Intrauterine infection leading to preterm labor is a major cause for morbidity and mortality in newborns and surviving children. The placenta and pregnant uterus form a unique tissue because the fetus has to be protected from rejection by the maternal immune system and from pathogens. Our studies will identify host- pathogen interactions at the maternal-fetal interface, and identify pathways that trigger preterm labor. These studies are a necessary prerequisite for development of novel strategies to prevent and treat preterm labor.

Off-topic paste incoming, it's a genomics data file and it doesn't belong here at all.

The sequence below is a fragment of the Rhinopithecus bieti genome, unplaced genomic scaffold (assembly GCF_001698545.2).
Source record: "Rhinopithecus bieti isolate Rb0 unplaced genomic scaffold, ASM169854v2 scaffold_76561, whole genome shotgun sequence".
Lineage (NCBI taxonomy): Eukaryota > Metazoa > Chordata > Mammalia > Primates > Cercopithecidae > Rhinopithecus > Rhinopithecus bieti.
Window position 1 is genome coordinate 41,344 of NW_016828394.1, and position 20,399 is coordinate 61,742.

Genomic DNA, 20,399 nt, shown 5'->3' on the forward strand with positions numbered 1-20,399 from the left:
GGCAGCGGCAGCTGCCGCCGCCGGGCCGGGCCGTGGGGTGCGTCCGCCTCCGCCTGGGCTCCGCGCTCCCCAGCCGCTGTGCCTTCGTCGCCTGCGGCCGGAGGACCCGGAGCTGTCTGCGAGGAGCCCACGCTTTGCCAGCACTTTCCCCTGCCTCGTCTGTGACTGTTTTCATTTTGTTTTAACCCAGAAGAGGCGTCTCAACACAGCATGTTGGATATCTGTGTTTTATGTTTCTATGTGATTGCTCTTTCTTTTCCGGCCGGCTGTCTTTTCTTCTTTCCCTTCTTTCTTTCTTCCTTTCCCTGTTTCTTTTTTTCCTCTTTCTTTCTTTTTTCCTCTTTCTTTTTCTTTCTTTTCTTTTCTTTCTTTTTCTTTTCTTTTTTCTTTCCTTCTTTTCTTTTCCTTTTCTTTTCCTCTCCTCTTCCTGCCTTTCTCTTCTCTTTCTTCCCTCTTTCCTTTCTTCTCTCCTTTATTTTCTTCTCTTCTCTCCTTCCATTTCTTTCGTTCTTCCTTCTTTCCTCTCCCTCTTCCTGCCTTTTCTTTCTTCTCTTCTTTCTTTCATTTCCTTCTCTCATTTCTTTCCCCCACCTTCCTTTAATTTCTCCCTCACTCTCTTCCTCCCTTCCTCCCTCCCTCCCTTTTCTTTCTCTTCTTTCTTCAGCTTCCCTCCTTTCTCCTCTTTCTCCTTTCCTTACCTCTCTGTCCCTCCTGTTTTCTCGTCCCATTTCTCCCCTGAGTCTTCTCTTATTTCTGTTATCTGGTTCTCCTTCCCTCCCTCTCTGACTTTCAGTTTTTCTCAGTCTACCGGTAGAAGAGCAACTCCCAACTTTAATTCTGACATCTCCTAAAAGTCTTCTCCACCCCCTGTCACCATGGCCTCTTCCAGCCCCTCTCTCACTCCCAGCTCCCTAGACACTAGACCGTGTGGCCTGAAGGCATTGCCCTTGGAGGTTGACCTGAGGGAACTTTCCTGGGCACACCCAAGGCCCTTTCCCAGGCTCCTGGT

Infection and inflammation at the maternal-fetal interface lead to preterm labor, a major source of human morbidity and mortality. The underlying mechanisms of preterm labor remain elusive. Therefore, no effective therapies exist to-date. The maternal-fetal interface is unique because fetal cells are juxtaposed to maternal immune cells. How maternal-fetal tolerance is achieved is still poorly understood. Even less is known about host-pathogen interactions in this tissue. Evidence is accumulating that the maternal-fetal interface has strong and unique innate host defenses, suggesting that specific virulence determinants might be necessary to achieve microbial colonization. The overall goal of this research application is to understand host-pathogen interactions at the maternal-fetal interface, and to identify innate host defense pathways that protect the fetus from infection. Among the pathogens that are able to infect the maternal-fetal interface is Listeria monocytogenes, a facultative intracellular bacterium; and our model organism because it is extremely amenable to experimental analysis. We developed a pregnant guinea pig model of listeriosis that replicates human disease for in vivo studies. In addition, we have developed highly relevant model systems of human placentation, to perform in vitro experiments in systems that are physiologically highly relevant. Using these models we have identified a secreted bacterial protein specifically important for infection of the maternal-fetal interface. Further, we have discovered that a unique fetal cell population in the uterus (invasive trophoblasts) is able to restrict intracellular bacterial growth. In Aims 1 and 2 we will determine the functional roles of the placenta-specific virulence determinant that we have discovered. In Aim 3, we will identify pathways that are important for host defenses in invasive trophoblasts and test whether the placenta-specific virulence determinant we have identified interferes with these pathways. These studies will expand our knowledge of the pathogenesis of placental infections and will serve as a springboard for the development of novel strategies for prevention and therapy of preterm labor.